Democrats are wrangling over House leadership posts—for another day or so—but the party with the most serious divisions and challenges coming out of the 2010 election cycle is the Republicans.
The man the Republicans ran against Barack Obama two years ago is hailing the 2010 election results as evidence of a "revolt"—and he said the fire could soon turn on the GOP.
Just reelected as a born-again right winger—running with the backing of his 2008 GOP VP nominee Sarah Palin and often sounding more Tea Party than the Tea Partisans—McCain now says that his party is in danger of losing the confidence of the American people.
Republicans will lose if they do not abandon their Washington insider ways on budget issues—which he characterized as "corruption"—McCain told the Wall Street Journal's CEO Council session this week. "I predict to you that unless Republicans act in response to the American people, they will reject Republicans. If Republicans use their power in the fashion, frankly, we did previously when we were in the majority, then I think you will see an emergence of a third party in America."
McCain's not the only Republican talking about a split. Palin made headlines in October by asking, "Why not a third party?" South Dakota Senator John Thune, a McCain ally, has said: "I will say this: If we do not govern according to our principles and if we don't follow through on the things we say we're going to do, I think there will be a third party in this country."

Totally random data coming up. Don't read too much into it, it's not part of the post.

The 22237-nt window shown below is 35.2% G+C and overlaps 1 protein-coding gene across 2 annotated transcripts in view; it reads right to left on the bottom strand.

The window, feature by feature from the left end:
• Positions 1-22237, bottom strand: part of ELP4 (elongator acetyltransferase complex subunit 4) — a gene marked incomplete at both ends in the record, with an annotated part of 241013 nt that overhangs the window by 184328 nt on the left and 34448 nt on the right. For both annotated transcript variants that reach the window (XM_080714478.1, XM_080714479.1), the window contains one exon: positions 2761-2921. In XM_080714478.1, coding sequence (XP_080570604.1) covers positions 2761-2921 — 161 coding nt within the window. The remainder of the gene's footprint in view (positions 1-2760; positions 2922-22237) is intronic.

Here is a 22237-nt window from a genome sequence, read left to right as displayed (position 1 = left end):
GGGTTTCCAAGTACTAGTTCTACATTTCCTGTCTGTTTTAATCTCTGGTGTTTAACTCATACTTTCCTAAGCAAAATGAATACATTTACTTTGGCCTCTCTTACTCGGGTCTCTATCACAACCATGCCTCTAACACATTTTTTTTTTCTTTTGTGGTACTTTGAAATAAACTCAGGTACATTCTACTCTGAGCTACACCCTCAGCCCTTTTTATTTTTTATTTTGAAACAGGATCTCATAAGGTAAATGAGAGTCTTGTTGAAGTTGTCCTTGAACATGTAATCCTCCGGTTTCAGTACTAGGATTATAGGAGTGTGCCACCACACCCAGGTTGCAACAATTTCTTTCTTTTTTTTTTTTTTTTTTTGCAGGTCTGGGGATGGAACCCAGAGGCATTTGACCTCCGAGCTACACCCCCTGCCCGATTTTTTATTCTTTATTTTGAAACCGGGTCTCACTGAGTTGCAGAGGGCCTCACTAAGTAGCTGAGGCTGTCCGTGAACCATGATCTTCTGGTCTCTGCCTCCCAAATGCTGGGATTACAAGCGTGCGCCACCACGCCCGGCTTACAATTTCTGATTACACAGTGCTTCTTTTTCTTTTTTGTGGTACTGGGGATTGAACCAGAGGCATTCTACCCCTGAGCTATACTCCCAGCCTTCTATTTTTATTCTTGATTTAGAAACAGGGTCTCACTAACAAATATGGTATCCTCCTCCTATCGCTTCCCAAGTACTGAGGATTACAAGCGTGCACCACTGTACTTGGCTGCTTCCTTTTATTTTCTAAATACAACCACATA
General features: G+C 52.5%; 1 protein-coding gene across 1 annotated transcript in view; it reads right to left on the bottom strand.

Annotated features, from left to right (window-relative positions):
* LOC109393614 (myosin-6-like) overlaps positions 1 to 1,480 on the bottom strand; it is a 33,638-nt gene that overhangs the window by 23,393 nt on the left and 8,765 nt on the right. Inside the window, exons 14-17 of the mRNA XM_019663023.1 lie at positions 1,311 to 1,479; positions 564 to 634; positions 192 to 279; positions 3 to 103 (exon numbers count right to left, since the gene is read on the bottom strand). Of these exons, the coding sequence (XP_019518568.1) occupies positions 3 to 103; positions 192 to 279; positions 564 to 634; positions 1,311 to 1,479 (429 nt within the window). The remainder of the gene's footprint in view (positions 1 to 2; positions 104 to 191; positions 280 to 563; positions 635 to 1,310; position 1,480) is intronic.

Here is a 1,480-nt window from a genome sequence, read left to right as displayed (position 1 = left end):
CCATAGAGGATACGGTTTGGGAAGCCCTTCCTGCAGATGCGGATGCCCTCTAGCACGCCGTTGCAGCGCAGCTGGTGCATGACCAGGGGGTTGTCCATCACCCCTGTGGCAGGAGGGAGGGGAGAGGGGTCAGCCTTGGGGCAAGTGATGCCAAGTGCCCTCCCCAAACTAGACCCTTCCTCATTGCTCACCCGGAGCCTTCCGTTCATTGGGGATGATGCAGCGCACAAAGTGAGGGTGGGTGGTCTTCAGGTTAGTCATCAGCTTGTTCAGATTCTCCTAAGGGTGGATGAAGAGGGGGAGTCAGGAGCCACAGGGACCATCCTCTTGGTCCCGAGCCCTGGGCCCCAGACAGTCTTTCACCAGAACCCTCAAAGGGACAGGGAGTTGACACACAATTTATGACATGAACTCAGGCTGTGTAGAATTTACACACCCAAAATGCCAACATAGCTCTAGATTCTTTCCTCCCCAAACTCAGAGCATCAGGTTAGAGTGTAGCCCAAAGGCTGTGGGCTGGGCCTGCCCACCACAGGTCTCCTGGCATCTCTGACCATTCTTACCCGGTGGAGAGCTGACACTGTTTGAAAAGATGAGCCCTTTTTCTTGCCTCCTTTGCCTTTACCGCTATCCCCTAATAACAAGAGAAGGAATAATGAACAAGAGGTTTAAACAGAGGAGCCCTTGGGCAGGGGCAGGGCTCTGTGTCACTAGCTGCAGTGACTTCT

But McCain pushed the prospect further than Palin's fellow third-party speculators, going so far as to suggest that he fully understood the notion that the GOP is "on probation."
There's nothing unreasonable about voter distrust of Republicans, McCain said. "They have every reason to be skeptical, because when we were in charge, we let spending get out of control," he said of the period from 1995 to 2007 when the GOP controlled the House and—for all but a brief period—the Senate. "We engaged in earmarking and pork-barreling, which is corruption—I've seen it with my own eyes."
Some speculated that McCain would quietly serve out a last term in the Senate after losing the presidential race to Barack Obama and then facing a nasty primary challenge in his 2010 re-election run.
Don't believe it.
McCain is still going for the headlines. And if Republicans don't watch out, he could yet be what he was for most of the previous period when they controlled the Senate: the loudest and most consistent inside-the-party critic of GOP orthodoxy. Indeed, Republican leaders may soon be reminded of why they always hated McCain—especially if he keeps stoking the third-party talk.